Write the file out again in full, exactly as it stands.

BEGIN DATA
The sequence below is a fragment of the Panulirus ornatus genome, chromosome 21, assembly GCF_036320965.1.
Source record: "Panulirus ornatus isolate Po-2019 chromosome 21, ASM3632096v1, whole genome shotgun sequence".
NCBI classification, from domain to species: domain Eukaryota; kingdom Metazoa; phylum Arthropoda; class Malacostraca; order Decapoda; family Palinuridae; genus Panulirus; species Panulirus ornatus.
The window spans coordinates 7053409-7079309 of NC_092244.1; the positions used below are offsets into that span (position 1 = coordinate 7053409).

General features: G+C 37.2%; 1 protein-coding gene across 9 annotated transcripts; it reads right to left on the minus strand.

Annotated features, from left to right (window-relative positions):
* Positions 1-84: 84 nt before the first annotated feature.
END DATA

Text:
The sequence below is a fragment of the Panulirus ornatus genome, chromosome 21, assembly GCF_036320965.1.
Source record: "Panulirus ornatus isolate Po-2019 chromosome 21, ASM3632096v1, whole genome shotgun sequence".
NCBI classification, from domain to species: domain Eukaryota; kingdom Metazoa; phylum Arthropoda; class Malacostraca; order Decapoda; family Palinuridae; genus Panulirus; species Panulirus ornatus.
The window spans coordinates 7053409-7079309 of NC_092244.1; the positions used below are offsets into that span (position 1 = coordinate 7053409).

General features: G+C 37.2%; 1 protein-coding gene across 9 annotated transcripts; it reads right to left on the minus strand.

Annotated features, from left to right (window-relative positions):
* Positions 1-84: 84 nt before the first annotated feature.